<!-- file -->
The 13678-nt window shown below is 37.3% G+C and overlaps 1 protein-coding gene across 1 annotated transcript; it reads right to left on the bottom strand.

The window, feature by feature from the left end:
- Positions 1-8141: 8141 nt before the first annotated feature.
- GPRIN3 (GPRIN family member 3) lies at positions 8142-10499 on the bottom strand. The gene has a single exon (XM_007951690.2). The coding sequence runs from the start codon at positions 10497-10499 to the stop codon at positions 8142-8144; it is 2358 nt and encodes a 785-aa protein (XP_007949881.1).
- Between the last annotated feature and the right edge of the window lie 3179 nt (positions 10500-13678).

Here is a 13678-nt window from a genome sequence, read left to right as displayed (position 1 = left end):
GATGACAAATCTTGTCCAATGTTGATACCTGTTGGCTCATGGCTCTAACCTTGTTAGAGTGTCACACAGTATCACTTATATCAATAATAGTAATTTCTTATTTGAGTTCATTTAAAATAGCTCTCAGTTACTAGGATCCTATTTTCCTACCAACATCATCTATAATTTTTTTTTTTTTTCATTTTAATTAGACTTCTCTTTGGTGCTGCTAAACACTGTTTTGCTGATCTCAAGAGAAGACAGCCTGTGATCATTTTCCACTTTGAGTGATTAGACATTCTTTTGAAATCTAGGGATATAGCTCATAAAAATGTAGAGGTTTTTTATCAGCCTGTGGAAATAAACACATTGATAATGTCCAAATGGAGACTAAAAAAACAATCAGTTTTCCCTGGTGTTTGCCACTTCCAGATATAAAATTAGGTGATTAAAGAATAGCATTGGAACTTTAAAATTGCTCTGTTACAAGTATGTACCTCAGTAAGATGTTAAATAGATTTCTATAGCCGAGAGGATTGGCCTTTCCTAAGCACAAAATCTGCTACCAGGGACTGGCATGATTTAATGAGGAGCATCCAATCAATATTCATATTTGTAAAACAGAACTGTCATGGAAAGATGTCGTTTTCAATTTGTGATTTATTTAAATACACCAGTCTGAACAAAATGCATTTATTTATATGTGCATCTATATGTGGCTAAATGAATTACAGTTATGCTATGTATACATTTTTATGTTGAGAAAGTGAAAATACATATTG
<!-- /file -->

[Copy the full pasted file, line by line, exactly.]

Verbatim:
The 13678-nt window shown below is 37.3% G+C and overlaps 1 protein-coding gene across 1 annotated transcript; it reads right to left on the bottom strand.

The window, feature by feature from the left end:
- Positions 1-8141: 8141 nt before the first annotated feature.
- GPRIN3 (GPRIN family member 3) lies at positions 8142-10499 on the bottom strand. The gene has a single exon (XM_007951690.2). The coding sequence runs from the start codon at positions 10497-10499 to the stop codon at positions 8142-8144; it is 2358 nt and encodes a 785-aa protein (XP_007949881.1).
- Between the last annotated feature and the right edge of the window lie 3179 nt (positions 10500-13678).

Here is a 13678-nt window from a genome sequence, read left to right as displayed (position 1 = left end):
GATGACAAATCTTGTCCAATGTTGATACCTGTTGGCTCATGGCTCTAACCTTGTTAGAGTGTCACACAGTATCACTTATATCAATAATAGTAATTTCTTATTTGAGTTCATTTAAAATAGCTCTCAGTTACTAGGATCCTATTTTCCTACCAACATCATCTATAATTTTTTTTTTTTTTCATTTTAATTAGACTTCTCTTTGGTGCTGCTAAACACTGTTTTGCTGATCTCAAGAGAAGACAGCCTGTGATCATTTTCCACTTTGAGTGATTAGACATTCTTTTGAAATCTAGGGATATAGCTCATAAAAATGTAGAGGTTTTTTATCAGCCTGTGGAAATAAACACATTGATAATGTCCAAATGGAGACTAAAAAAACAATCAGTTTTCCCTGGTGTTTGCCACTTCCAGATATAAAATTAGGTGATTAAAGAATAGCATTGGAACTTTAAAATTGCTCTGTTACAAGTATGTACCTCAGTAAGATGTTAAATAGATTTCTATAGCCGAGAGGATTGGCCTTTCCTAAGCACAAAATCTGCTACCAGGGACTGGCATGATTTAATGAGGAGCATCCAATCAATATTCATATTTGTAAAACAGAACTGTCATGGAAAGATGTCGTTTTCAATTTGTGATTTATTTAAATACACCAGTCTGAACAAAATGCATTTATTTATATGTGCATCTATATGTGGCTAAATGAATTACAGTTATGCTATGTATACATTTTTATGTTGAGAAAGTGAAAATACATATTG